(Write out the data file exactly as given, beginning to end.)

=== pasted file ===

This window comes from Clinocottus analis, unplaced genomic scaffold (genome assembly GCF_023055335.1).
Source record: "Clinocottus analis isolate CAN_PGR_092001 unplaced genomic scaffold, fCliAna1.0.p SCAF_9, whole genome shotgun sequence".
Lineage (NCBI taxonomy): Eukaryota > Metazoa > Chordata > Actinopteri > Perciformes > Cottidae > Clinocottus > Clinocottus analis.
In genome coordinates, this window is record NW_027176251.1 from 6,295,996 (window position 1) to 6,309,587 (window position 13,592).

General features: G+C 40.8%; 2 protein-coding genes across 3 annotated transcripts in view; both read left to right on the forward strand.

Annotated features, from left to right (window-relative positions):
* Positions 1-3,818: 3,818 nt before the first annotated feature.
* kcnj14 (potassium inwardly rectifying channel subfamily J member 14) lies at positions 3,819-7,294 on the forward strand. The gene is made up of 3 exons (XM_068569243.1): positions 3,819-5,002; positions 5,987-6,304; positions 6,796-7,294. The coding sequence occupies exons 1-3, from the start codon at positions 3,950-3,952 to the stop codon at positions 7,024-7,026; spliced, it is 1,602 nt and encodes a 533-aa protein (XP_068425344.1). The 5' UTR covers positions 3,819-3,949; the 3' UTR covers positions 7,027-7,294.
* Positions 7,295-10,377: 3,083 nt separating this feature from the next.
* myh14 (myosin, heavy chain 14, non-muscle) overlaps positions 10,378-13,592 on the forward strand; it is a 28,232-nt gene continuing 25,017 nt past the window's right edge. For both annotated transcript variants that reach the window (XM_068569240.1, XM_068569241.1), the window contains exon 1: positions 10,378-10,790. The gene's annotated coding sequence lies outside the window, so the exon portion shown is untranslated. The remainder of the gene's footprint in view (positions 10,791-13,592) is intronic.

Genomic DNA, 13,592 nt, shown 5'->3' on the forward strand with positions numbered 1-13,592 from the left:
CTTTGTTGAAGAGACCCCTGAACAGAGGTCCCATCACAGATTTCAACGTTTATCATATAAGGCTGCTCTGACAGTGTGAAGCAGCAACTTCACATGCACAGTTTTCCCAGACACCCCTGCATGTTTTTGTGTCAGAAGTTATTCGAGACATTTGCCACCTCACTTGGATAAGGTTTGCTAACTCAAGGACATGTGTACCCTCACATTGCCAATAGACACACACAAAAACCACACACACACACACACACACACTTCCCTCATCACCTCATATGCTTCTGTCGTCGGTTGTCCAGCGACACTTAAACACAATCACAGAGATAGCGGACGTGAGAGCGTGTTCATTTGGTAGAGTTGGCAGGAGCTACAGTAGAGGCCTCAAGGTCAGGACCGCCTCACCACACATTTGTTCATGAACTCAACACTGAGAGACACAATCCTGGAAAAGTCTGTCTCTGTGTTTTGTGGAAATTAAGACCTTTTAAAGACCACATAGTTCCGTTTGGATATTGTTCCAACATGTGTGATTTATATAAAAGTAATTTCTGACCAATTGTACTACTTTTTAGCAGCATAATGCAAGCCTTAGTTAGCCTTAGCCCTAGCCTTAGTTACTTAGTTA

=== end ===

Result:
This window comes from Clinocottus analis, unplaced genomic scaffold (genome assembly GCF_023055335.1).
Source record: "Clinocottus analis isolate CAN_PGR_092001 unplaced genomic scaffold, fCliAna1.0.p SCAF_9, whole genome shotgun sequence".
Lineage (NCBI taxonomy): Eukaryota > Metazoa > Chordata > Actinopteri > Perciformes > Cottidae > Clinocottus > Clinocottus analis.
In genome coordinates, this window is record NW_027176251.1 from 6,295,996 (window position 1) to 6,309,587 (window position 13,592).

General features: G+C 40.8%; 2 protein-coding genes across 3 annotated transcripts in view; both read left to right on the forward strand.

Annotated features, from left to right (window-relative positions):
* Positions 1-3,818: 3,818 nt before the first annotated feature.
* kcnj14 (potassium inwardly rectifying channel subfamily J member 14) lies at positions 3,819-7,294 on the forward strand. The gene is made up of 3 exons (XM_068569243.1): positions 3,819-5,002; positions 5,987-6,304; positions 6,796-7,294. The coding sequence occupies exons 1-3, from the start codon at positions 3,950-3,952 to the stop codon at positions 7,024-7,026; spliced, it is 1,602 nt and encodes a 533-aa protein (XP_068425344.1). The 5' UTR covers positions 3,819-3,949; the 3' UTR covers positions 7,027-7,294.
* Positions 7,295-10,377: 3,083 nt separating this feature from the next.
* myh14 (myosin, heavy chain 14, non-muscle) overlaps positions 10,378-13,592 on the forward strand; it is a 28,232-nt gene continuing 25,017 nt past the window's right edge. For both annotated transcript variants that reach the window (XM_068569240.1, XM_068569241.1), the window contains exon 1: positions 10,378-10,790. The gene's annotated coding sequence lies outside the window, so the exon portion shown is untranslated. The remainder of the gene's footprint in view (positions 10,791-13,592) is intronic.

Genomic DNA, 13,592 nt, shown 5'->3' on the forward strand with positions numbered 1-13,592 from the left:
CTTTGTTGAAGAGACCCCTGAACAGAGGTCCCATCACAGATTTCAACGTTTATCATATAAGGCTGCTCTGACAGTGTGAAGCAGCAACTTCACATGCACAGTTTTCCCAGACACCCCTGCATGTTTTTGTGTCAGAAGTTATTCGAGACATTTGCCACCTCACTTGGATAAGGTTTGCTAACTCAAGGACATGTGTACCCTCACATTGCCAATAGACACACACAAAAACCACACACACACACACACACACACTTCCCTCATCACCTCATATGCTTCTGTCGTCGGTTGTCCAGCGACACTTAAACACAATCACAGAGATAGCGGACGTGAGAGCGTGTTCATTTGGTAGAGTTGGCAGGAGCTACAGTAGAGGCCTCAAGGTCAGGACCGCCTCACCACACATTTGTTCATGAACTCAACACTGAGAGACACAATCCTGGAAAAGTCTGTCTCTGTGTTTTGTGGAAATTAAGACCTTTTAAAGACCACATAGTTCCGTTTGGATATTGTTCCAACATGTGTGATTTATATAAAAGTAATTTCTGACCAATTGTACTACTTTTTAGCAGCATAATGCAAGCCTTAGTTAGCCTTAGCCCTAGCCTTAGTTACTTAGTTA